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Coleman, David (1926- )

Presenter, Commentator

Main image of Coleman, David (1926- )

With his rapid, passionate, sometimes near-hysterical commentary, BBC presenter/commentator David Coleman brought excitement to every sporting event he covered, from the Olympics to football, and possessed one of British television's most distinctive voices.

Like many other presenters and commentators of his generation, he received a solid journalistic grounding as a newspaper reporter, rising through regional papers to become editor of the County Press in Cheshire at just 22. Not content with print journalism, he moved on to freelance radio work in 1953, before joining BBC Birmingham as a news assistant in 1954, making his first TV appearance on Sportsview (1954-68) on the day Roger Bannister broke the four-minute mile, 6 May 1954. He quickly rose up the ranks to become sports editor for the Midlands region in 1955.

His big break came in 1958, when, a few weeks after the start, he replaced Peter Dimmock as the presenter of the BBC's new Saturday afternoon sports programme, Grandstand (1958-2007), remaining as regular anchor until 1968. From 1968 to 1973 he fronted Sportsnight (1968-1997) (until 1972 titled Sportsnight with Coleman). He also presented Sports Review of the Year (1954- ) for many years from 1961 and, although his last appearance as a presenter was in 1983, he continued to do interviews and reports. He hosted many other sporting events and specials, including the Grand National, as well as the sports quiz A Question of Sport (1979- ) until 1997.

As a commentator he worked on 16 Olympic games, including all the summer games from Rome 1960 to Sydney 2000, many Commonwealth Games and football World Cups. One of his finest hours came during the 1972 Munich hostage crisis, when he was on air for several hours, live and unscripted. He was the BBC's main football commentator during the 1970s, bringing intensity and soul to countless games, including most FA Cup finals between 1972 and 1978. From the mid-80s he mostly limited his commentating to athletics, until his retirement from broadcasting after the Sydney Olympics 2000.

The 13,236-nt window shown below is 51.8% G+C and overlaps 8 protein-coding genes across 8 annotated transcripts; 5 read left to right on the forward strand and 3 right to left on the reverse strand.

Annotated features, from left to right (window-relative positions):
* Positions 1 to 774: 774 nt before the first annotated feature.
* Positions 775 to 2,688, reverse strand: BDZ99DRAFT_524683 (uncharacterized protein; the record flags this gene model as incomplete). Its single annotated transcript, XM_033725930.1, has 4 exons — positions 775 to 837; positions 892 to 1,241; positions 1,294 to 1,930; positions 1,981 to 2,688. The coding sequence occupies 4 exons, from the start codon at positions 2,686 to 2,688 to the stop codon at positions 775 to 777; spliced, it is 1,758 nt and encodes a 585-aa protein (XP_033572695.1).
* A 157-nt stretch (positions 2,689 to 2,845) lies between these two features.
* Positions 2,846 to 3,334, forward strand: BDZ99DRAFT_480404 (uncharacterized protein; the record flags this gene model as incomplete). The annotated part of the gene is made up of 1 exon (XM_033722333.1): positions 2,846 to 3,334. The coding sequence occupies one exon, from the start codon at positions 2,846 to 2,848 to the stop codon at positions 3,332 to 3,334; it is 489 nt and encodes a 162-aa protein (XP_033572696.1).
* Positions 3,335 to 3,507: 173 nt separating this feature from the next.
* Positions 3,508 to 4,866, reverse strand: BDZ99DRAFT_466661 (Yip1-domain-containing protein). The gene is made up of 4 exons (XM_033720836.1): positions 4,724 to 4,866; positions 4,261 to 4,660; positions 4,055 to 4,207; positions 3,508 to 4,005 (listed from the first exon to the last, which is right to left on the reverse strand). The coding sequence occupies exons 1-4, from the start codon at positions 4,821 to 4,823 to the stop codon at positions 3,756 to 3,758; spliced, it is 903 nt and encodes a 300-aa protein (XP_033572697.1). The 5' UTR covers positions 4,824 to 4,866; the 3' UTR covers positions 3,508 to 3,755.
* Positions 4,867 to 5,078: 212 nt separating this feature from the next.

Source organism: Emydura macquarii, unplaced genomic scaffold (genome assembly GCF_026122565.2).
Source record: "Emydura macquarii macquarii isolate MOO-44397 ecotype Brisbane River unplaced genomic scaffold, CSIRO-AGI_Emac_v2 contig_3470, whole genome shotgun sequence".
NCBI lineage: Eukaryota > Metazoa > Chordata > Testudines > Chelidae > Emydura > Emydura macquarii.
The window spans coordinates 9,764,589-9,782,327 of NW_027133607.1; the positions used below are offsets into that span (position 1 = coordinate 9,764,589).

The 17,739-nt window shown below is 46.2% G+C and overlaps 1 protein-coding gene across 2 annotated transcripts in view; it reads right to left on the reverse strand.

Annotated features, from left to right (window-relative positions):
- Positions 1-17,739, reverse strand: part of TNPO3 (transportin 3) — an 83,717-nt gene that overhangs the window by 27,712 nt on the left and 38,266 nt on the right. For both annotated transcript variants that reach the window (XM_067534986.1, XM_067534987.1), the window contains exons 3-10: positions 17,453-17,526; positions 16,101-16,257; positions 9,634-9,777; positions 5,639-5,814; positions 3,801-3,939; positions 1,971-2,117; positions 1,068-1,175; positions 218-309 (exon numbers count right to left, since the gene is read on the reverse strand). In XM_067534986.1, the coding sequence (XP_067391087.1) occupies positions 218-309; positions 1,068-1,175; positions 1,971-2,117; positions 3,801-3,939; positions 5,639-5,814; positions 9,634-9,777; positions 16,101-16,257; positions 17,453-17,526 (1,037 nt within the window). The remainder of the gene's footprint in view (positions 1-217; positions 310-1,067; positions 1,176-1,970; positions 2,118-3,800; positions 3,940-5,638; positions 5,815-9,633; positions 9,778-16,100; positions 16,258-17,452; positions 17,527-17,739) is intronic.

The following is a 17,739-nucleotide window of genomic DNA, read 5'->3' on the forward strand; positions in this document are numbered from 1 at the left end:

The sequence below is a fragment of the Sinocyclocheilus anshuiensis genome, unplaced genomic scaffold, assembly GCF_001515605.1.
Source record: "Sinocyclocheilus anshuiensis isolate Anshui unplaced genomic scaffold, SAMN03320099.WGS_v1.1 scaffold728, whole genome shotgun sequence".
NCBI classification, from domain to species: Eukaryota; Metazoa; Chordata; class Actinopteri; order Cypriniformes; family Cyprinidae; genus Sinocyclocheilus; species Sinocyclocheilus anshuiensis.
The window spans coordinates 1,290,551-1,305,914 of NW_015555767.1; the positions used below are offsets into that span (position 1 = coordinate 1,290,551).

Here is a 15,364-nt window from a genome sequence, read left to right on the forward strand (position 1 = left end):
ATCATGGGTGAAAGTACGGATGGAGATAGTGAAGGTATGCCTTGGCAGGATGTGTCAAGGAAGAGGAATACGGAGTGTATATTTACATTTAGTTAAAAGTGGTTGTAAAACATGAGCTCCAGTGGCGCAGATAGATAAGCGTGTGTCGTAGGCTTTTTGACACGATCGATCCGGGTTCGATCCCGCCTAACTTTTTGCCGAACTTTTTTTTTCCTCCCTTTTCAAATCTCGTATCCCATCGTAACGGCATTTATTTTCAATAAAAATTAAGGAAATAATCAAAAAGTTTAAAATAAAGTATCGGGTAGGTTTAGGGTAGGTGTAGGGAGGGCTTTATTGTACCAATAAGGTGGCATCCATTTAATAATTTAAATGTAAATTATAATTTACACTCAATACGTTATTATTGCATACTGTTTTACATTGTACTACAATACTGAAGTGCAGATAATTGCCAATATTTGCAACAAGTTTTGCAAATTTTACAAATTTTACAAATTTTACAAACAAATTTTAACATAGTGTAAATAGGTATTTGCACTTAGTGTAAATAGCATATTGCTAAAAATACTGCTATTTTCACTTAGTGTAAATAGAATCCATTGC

His boundless energy and vocal dramatics made him a popular subject for comics. One Spitting Image (ITV, 1984-96) sketch saw his puppet literally explode with enthusiasm, while the magazine Private Eye celebrated his capacity for hilarious on-air gaffes by taking his name for its regular column, 'Colemanballs', which preserved for posterity such gems as "If that had gone in, it would have been a goal" and "It's a race that the Kenyans have dominated - but, looking at the records, it's the first time they've won it", alongside similar linguistic manglings from fellow sports commentators and participants.

But though he was often the butt of comedians' (mostly affectionate) jokes, his knowledge, commitment and professionalism won him the respect of viewers and his peers, reflected in the prestigious awards and honours that came his way: an OBE in 1992, the Royal Television Society's Judges Award for Sport in 1996 and the Olympic Order in 2000.

Gosta Johansson

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